P0650 Check Engine Malfunction Indicator Light (MIL) – Below Limit

P0650 Check Engine Malfunction Indicator Light (MIL) – Above Limit

Check wiring from DME control module, pin IV/31, to instrument cluster for continuity.

1. Connect special tool 9637 to wiring harness (DME control module connector).

2. Remove connector X 2/3.

3. Connect ohmmeter to special tool 9637, pin IV/31, and to X 2/3 on pin side, pin 11.

Display: 0 - 5 ohms

If infinite ohms is displayed, check wiring harness for chafing and pinching damage.

4. Remove connector III of instrument cluster.

5. Connect ohmmeter to X 2/3, sleeve side, and to connector III of instrument cluster, pin 2.

Display: 0 - 5 ohms

If infinite ohms is displayed, check wiring harness for chafing and pinching damage.

Check wiring from DME control module, pin IV/31, to instrument cluster for short to ground.

1. Connect special tool 9637 to wiring harness (DME control module connector).

2. Remove connector III of instrument cluster.

3. Connect ohmmeter to special tool 9637, pin IV/31, and ground.

Display: infinite ohms

If 0 - 5 ohms is displayed, check wiring harness for chafing and pinching damage.

Check wiring from DME control module, pin IV/31, to instrument cluster for short to B+.

1. Connect special tool 9637 to wiring harness (DME control module connector).

2. Remove connector III of instrument cluster.

3. Switch on the ignition.

4. Connect voltmeter to special tool 9637, pin IV/31, and ground.

Display: 0 V

If battery voltage is displayed, check wiring harness for chafing and pinching damage.

Ok, so I removed the engine to check cam timing. That was just slightly off in bank 2.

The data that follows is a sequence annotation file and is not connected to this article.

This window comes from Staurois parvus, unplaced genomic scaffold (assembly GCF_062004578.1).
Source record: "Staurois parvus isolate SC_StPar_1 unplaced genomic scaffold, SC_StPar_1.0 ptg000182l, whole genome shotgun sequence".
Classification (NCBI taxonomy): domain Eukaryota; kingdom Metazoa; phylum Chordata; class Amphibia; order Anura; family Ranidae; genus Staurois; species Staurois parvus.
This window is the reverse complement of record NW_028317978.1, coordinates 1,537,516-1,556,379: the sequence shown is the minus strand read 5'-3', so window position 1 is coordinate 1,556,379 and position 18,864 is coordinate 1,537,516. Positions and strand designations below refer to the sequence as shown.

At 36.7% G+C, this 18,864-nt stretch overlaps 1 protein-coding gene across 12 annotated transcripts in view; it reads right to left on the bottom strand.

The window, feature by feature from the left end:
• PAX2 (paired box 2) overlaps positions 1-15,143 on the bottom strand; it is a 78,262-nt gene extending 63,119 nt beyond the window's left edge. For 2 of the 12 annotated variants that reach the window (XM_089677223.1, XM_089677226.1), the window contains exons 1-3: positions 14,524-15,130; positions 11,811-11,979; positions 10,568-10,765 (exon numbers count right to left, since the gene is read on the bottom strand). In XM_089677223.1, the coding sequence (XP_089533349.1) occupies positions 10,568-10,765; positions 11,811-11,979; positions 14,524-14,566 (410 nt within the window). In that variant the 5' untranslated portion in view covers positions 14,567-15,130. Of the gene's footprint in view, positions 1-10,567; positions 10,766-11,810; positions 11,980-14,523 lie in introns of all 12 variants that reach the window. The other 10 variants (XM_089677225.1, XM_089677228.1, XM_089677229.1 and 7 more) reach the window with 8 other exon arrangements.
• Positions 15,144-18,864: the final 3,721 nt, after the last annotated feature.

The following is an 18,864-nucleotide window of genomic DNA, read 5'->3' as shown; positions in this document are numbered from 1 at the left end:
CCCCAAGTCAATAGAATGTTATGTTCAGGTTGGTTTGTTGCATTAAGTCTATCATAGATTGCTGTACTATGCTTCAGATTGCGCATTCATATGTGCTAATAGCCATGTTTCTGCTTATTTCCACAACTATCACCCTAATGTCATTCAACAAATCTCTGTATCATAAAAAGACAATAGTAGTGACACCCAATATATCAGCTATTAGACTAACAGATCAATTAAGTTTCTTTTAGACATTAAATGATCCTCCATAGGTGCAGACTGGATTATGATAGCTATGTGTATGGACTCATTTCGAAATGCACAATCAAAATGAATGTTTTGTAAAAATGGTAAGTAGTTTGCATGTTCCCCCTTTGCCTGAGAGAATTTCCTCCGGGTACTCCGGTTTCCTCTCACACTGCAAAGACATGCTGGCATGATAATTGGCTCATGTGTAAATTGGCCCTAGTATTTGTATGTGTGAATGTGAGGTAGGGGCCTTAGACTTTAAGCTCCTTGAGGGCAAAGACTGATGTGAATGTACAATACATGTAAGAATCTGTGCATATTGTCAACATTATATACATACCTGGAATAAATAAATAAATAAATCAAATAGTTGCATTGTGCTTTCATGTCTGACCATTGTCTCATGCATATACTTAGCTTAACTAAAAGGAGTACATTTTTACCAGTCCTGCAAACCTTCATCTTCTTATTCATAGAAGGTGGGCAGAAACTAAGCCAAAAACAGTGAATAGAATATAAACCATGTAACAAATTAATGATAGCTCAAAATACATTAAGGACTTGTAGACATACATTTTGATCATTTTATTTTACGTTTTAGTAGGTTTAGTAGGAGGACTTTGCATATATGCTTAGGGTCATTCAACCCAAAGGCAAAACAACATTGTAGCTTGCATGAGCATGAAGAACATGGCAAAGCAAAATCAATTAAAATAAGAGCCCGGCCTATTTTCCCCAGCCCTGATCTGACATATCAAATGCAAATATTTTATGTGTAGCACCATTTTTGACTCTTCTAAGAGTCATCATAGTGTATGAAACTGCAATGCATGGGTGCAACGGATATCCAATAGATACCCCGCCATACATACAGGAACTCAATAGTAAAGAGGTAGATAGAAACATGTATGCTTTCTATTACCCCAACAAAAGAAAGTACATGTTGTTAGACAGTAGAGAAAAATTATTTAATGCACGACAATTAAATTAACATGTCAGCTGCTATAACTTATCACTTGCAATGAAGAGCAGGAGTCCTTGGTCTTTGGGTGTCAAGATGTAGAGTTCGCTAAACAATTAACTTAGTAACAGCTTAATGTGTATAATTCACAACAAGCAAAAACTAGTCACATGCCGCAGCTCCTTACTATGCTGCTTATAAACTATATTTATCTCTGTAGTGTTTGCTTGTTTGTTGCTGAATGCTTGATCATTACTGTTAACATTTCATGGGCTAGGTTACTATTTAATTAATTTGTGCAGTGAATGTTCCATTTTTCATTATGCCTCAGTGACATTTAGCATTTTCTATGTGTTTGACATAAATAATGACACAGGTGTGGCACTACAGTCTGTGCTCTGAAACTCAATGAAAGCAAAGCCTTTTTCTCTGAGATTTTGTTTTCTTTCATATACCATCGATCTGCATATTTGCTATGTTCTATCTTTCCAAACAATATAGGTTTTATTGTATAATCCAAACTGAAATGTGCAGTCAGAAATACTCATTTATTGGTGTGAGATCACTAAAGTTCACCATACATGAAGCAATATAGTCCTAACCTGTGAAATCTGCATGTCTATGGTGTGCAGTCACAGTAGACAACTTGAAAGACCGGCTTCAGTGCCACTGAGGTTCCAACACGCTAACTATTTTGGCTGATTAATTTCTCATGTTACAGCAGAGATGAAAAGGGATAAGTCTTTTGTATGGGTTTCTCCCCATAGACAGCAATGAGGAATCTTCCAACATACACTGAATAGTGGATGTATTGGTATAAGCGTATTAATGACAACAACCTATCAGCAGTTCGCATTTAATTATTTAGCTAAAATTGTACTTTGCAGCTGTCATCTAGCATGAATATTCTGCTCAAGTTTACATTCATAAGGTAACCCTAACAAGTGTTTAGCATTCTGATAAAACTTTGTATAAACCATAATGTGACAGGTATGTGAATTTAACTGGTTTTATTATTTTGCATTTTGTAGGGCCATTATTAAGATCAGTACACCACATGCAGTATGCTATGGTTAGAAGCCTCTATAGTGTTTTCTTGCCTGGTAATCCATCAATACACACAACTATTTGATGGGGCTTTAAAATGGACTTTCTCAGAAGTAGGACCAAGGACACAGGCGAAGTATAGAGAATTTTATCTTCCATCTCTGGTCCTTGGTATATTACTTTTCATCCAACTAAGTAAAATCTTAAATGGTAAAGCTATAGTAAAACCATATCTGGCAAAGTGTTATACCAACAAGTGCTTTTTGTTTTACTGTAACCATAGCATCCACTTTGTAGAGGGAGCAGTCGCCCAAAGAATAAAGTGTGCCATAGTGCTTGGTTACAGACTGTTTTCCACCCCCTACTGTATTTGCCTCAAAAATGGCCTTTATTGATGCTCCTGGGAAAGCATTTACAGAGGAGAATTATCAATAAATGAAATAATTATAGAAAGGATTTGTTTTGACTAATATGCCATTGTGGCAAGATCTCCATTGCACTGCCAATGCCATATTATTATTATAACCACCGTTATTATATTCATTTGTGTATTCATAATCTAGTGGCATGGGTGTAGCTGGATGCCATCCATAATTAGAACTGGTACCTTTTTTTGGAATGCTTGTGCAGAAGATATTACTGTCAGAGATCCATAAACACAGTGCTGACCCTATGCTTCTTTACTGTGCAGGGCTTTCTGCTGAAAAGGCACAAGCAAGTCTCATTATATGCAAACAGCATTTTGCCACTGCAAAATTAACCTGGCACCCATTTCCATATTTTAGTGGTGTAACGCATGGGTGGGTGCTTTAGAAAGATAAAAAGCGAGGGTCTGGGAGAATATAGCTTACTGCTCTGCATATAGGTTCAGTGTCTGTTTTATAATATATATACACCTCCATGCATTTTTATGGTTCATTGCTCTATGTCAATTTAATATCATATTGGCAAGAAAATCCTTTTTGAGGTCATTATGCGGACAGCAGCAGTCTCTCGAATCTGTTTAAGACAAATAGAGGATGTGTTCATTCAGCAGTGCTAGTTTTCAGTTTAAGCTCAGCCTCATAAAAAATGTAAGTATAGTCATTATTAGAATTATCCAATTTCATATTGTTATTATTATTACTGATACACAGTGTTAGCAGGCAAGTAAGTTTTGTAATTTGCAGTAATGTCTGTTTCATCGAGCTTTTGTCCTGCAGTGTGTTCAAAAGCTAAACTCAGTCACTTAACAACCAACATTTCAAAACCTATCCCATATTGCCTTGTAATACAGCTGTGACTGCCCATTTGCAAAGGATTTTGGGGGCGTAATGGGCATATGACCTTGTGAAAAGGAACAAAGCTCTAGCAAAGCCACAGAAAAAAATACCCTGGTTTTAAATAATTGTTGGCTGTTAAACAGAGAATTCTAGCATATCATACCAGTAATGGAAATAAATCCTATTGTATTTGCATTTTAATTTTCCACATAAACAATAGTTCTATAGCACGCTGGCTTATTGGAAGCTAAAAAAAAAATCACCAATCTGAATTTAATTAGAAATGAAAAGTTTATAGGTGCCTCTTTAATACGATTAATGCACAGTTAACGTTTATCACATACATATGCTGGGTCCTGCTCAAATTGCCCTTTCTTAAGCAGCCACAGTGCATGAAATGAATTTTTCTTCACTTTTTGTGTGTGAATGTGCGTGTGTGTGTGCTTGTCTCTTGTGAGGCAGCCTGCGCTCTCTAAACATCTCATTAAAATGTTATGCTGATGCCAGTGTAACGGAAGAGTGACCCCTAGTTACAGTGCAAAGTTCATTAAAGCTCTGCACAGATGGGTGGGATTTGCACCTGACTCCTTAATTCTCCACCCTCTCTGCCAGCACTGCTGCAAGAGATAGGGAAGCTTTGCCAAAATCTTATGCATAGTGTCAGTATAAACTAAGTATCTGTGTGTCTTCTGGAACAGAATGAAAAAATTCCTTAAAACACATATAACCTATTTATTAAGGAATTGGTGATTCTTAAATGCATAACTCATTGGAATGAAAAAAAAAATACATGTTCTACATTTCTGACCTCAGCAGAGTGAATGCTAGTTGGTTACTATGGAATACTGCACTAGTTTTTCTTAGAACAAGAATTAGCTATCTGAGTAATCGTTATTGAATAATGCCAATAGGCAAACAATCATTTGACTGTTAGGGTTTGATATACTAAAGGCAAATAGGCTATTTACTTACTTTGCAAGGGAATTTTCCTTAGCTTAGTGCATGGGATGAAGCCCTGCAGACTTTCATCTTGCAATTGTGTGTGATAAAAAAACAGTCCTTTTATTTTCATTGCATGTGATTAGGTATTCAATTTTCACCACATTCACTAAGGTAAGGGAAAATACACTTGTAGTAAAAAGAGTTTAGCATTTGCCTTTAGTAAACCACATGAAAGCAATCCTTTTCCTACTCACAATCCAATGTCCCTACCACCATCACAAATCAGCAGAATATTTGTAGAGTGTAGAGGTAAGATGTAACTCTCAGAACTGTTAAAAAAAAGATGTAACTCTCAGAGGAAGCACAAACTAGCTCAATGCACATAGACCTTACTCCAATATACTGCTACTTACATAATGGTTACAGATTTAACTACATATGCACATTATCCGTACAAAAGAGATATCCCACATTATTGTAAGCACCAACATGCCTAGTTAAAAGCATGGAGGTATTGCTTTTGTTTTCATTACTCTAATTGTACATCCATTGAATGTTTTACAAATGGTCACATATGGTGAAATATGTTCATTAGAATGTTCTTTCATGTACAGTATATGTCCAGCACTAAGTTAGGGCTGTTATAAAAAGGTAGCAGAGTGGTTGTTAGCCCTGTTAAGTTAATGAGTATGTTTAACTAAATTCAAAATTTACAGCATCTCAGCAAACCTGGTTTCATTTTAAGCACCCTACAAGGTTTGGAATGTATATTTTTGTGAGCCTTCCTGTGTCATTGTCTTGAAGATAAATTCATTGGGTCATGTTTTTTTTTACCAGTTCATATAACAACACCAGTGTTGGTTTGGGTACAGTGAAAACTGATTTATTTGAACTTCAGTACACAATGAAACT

What I did notice was cracking in every coil, so all have been replaced.

Back to troubleshooting: starts right up, but still sputters and dies.

I checked using the above procedures as well as I could, lacking the corresponding "pin IV/31" information as I don't have that tool. The Bentley is a bit short of explanations as to somewhere similar to check, as well as how to identify "connector III" of the instrument cluster. I believe it only has one yellow with green stripe, as I found that same wire on connector X 2/3 in the trunk. That cluster connector was loose and not locked in place. This had no effect on my continuing code P650. I also got a 9110 code from the cluster.

Where can I go from here? MAF sensor?

Edited by JE 17
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Another thought: I have another complete harness. Though it wouldn't be fun, I could swap them. The complication is that I believe one of these is a different year. Does that make a difference? 

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Then it could be the problem. Is there anything definitive I could check on the harness to determine the proper one to use?

 

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Porsche wiring harnesses are custom built to the cars specs. So you need to find one with the same or more specs than your car to have any hope of straight forward swap.

Too many wires is much better than not enough.

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  • 3 weeks later...

Small, well, large, update.

I tried to swap harnesses with the engine in the car. 

That isn't going to happen. So I dropped it (4 times now, but who's counting?!) out.

Put it back in yesterday. Hooked up Durametric and have no codes. So far, so good.

I am just waiting on a coolant hose I somehow missed--ok, really the PET didn't differentiate between the two large ones, so I had to order the right one, after ordering two lefts. (I now have a spare left hose I'll just save for the '99 since it's really due for all new ones at 22 years.)

 

 

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Repeating code 9110 and 165.

Color me frustrated and finding someone, likely 200 miles away, who can diagnose.